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Recent Study Ties Physical Activity to Longer Attention Span

Monday, July 15, 2013

Author: 
Ann Steeves
Monday, July 15, 2013

A recent study out of the University of Granada has linked participating in physical activity with longer attention spans. Better cognitive abilities such as time perception were also higher in physically active participants. It has been generally known that physical activity lends itself to better overall health outcomes, but this study clearly illustrates a strong relationship between physical activity and longer attention spans. Antonio Luque Casado, a researcher from the University of Granada’s Department of Experimental Psychology made it clear that the study’s results are “preliminary” and future investigations must take place to confirm the correlation. However, implications from this study must be realized. What can be drawn from the results of this study and applied to today’s society? Perhaps we can consider the incredible spike in attention deficit disorder diagnoses in children in the past decade.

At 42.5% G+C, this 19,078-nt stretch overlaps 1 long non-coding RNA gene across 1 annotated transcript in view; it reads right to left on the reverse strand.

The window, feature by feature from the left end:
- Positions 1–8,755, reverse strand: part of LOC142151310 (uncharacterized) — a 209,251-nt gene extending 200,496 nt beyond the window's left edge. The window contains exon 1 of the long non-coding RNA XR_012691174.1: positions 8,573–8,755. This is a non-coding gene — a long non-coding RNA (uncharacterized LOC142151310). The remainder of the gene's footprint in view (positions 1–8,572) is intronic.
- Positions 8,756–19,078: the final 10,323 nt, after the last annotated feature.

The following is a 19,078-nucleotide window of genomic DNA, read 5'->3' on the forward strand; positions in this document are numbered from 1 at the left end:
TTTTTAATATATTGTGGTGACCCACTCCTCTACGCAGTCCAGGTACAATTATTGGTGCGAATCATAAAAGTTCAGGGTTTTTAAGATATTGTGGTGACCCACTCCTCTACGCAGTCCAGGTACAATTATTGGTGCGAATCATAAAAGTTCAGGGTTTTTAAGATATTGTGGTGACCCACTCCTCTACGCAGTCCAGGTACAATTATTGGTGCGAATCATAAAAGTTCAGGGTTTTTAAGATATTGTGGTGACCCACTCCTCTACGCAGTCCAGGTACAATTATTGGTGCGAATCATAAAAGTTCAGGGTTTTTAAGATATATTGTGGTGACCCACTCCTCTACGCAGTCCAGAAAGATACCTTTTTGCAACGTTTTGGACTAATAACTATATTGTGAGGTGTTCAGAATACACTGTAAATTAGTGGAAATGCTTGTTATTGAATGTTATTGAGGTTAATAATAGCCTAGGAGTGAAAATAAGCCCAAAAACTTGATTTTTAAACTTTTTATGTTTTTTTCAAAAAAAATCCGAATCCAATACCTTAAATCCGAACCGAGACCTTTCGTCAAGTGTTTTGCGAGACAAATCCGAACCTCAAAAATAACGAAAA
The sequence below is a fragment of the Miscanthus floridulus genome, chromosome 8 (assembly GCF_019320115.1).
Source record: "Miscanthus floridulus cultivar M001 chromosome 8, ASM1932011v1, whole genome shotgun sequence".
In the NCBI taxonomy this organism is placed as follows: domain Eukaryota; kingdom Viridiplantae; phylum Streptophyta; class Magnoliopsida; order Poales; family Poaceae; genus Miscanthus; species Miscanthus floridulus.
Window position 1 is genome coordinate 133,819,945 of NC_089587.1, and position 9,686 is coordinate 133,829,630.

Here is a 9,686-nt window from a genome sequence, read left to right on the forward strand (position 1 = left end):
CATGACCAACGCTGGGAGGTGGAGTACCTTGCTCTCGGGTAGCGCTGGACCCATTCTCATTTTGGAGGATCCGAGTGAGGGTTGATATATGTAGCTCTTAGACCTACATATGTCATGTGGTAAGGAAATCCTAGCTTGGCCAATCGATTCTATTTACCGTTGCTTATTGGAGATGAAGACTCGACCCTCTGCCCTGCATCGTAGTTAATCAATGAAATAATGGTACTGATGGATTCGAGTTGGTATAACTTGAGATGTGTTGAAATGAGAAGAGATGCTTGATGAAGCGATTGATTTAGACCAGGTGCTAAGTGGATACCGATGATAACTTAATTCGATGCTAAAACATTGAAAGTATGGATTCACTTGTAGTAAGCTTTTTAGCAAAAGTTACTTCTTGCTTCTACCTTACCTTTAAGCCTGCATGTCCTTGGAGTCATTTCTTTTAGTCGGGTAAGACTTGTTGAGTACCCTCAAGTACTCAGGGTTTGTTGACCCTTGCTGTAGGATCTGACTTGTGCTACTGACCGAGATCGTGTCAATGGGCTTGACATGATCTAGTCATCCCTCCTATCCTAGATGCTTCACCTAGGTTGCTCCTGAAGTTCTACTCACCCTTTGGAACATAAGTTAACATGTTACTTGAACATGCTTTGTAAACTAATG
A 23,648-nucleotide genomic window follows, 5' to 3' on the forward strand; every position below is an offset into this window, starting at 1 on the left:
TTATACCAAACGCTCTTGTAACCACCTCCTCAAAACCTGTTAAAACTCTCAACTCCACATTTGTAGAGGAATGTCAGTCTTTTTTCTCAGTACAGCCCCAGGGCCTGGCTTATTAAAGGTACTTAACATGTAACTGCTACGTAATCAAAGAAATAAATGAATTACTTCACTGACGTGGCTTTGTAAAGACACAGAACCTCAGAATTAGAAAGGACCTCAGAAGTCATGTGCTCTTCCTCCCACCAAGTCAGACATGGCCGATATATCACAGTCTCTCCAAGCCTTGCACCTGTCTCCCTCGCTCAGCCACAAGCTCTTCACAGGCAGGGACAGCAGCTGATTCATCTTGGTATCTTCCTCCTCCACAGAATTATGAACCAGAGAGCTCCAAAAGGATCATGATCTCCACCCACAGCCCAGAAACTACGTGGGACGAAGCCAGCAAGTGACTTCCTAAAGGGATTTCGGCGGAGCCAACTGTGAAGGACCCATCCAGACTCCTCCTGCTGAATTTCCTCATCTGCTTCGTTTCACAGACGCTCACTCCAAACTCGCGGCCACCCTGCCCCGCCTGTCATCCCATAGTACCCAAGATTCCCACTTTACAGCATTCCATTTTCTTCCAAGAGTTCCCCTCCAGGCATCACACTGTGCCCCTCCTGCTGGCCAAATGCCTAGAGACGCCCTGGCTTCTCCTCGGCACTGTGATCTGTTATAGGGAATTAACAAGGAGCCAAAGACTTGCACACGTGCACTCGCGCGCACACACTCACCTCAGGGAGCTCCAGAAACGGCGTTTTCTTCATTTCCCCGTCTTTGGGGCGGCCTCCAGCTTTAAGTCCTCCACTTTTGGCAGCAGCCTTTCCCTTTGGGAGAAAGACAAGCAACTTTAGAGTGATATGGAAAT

According to the CDC, as of 2007, 2.7 million youth ages 4-17 were receiving medication treatment for ADHD.  This figure is only 66.3% of those with a current diagnosis in 2007. More recent statistics were unavailable, but I only expect them to be higher. Although the data is six years old, it is absolutely astonishing… 2.7 million youth on medication to help them concentrate?! Perhaps children are over-diagnosed with ADHD and in reality are not receiving adequate time for physical activity. We are all aware that this generation of children may be the first to live shorter lives than their parents due to chronic health conditions such as obesity, heart disease and diabetes. We must evaluate our society’s pressing health issues and realize their complexities and multidimensional factors. We must acknowledge noted research studies, such as this one, and make evidence-based health policy decisions. If physical activity helps increase an individual’s attention span, we must demand that schools and youth programs provide sufficient physical activities such as recess and physical education classes. If youth are given more time to be active, we may be able to address attention deficit disorder and obesity, two pressing health issues, with one solution. 

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